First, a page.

The trick is to execute a transition that will reassure fossil-fuel workers that their jobs won’t vanish overnight, and that’s a tightrope Biden will continue to walk as he aims to eliminate contributions to global warming by the middle of the century.
Well before Biden’s White House win, some oil companies were already contemplating that scenario. Occidental Petroleum, Total, BP and Royal Dutch Shell have been thinking about what it would mean to go to a net-zero carbon future just 30 years from now. They want to make sure they have a seat at the table as the Biden administration develops its climate policies.
“Whatever happens, whatever government we have in the United States, we have always been able to work with them, to collaborate positively in the interests of the country and usually also in the interest of ourselves,” Ben van Beurden, chief executive of Royal Dutch Shell, said in a recent interview. “So I can’t imagine why it would be any different this time.”
Noting that Royal Dutch Shell is one of the largest foreign investors in the United States, van Beurden said that “we’d be very happy to also share our philosophy for energy systems globally and in the United States with the incoming administration. And we would probably find that, you know, many fronts are probably more aligned than misaligned also about the future of energy.”
One of the first things the incoming administration is expected to work on is plugging the leaking of methane, a potent greenhouse gas, from new and existing pipelines, wells and other infrastructure. President Trump’s deputies rolled back methane rules, but tougher regulations from the Biden team won’t be all bad news for drillers, because methane is a main component of natural gas. The more of it that stays in pipes, the more of it companies can sell.
Some major players are stepping out in front of the new administration. Perhaps it was not a coincidence that five weeks after Biden’s election, ExxonMobil announced that it would clamp down on emissions from its natural gas operations and from flares from around the world.
The incoming administration, along with big financial industry fund managers, are increasingly demanding that major oil companies make themselves more transparent, giving investors the tools needed to pressure management or simply divest, ultimately making it more expensive for the companies to borrow.
“It’s not quite as dramatic as [declaring] a climate emergency or stopping a pipeline, but it has a contractionary effect on supply because it takes money going in the ground to get oil out,” said Kevin Book, an energy analyst at ClearView Energy Partners.
Biden also campaigned on eliminating long-standing tax subsidies for the oil and gas industry as a way to partly pay for his $2 trillion climate plan. But any rewrite of the tax code would require the help of a sharply divided Congress. And estimates for the cost of fossil-fuel subsidies vary widely, although the Congressional Research Service put the price of the tax incentives at a relatively modest $4.6 billion in 2017.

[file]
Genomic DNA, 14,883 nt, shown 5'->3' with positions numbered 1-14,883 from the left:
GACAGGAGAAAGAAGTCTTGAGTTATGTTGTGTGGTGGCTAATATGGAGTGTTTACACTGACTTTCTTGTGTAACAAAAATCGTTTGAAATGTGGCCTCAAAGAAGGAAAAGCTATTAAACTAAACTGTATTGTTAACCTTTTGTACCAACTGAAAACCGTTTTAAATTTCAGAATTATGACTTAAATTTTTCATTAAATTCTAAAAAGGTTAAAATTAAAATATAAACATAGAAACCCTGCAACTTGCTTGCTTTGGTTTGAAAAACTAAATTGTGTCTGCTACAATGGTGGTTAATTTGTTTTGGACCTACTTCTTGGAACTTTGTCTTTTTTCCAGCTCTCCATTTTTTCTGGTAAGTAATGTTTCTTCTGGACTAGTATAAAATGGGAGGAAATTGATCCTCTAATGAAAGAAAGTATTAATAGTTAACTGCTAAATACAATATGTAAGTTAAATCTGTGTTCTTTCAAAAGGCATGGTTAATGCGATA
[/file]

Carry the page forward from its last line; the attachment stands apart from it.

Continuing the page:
The American Petroleum Institute, the industry’s lobbying arm in Washington, thinks it can work with the incoming administration in areas such as bolstering support for technology that captures carbon emissions. But API argues that it already pays higher tax rates than most American businesses.
“We as an industry don’t exactly know what President-elect Biden is talking about," Mike Sommers, the group’s president, said in an interview last month. "We don’t receive any tax treatment. We take advantage of deductions that other businesses in the world take advantage of.” He said API had already circulated a fact sheet on Capitol Hill.
Perhaps even more worrisome for the industry is Biden’s promise to stop issuing oil and gas drilling permits on federal land, although the prospect of doing so faces legal and political hurdles in places such as New Mexico and other Western states that rely on drilling revenue to help fund schools and other state programs. If Biden follows through, “he is shooting himself in the foot, because why would you ruin the revenue stream that comes into the United States from federal land?” said Betty Read Young, who runs a small oil operation in Roswell, N.M.
An even more threatening part of Biden’s climate plan involves cajoling Americans to buy more cars that use little to no gasoline — striking right at the heart of the oil business. The oil industry has a history of fiercely opposing the sort of incentives Biden is proposing for electric-vehicle buyers. Tightening fuel-economy standards on gas guzzlers, which Biden has promised to do, also would tamp down demand for oil.
The oil industry just got a sour taste of a world that didn’t need its products as much anymore. Producers were slammed by a decreasing demand for gasoline, diesel, jet fuel and other petroleum products as Americans stayed inside to stop the spread of the coronavirus. It could be years before the industry fully recovers from the crash.
But there’s an upside: The sale of more electric vehicles means more demand for electricity. And at least for now, natural gas has been replacing coal used for power plants. Electric vehicles today make up less than 2 percent of new cars and SUVs sold each year in the United States, but sales will grow as the cost of battery-powered cars decreases, even without government incentives.
When it comes to emissions, Sommers said, no matter how ambitious a target was established to cut greenhouse gas output, countries would still fall back on oil and gas.
Even if the world met its targets for renewable energy, half of global energy would come from oil and gas, he said, adding that it “should come from the United States, where it is produced in the most environmentally responsible, affordable way.”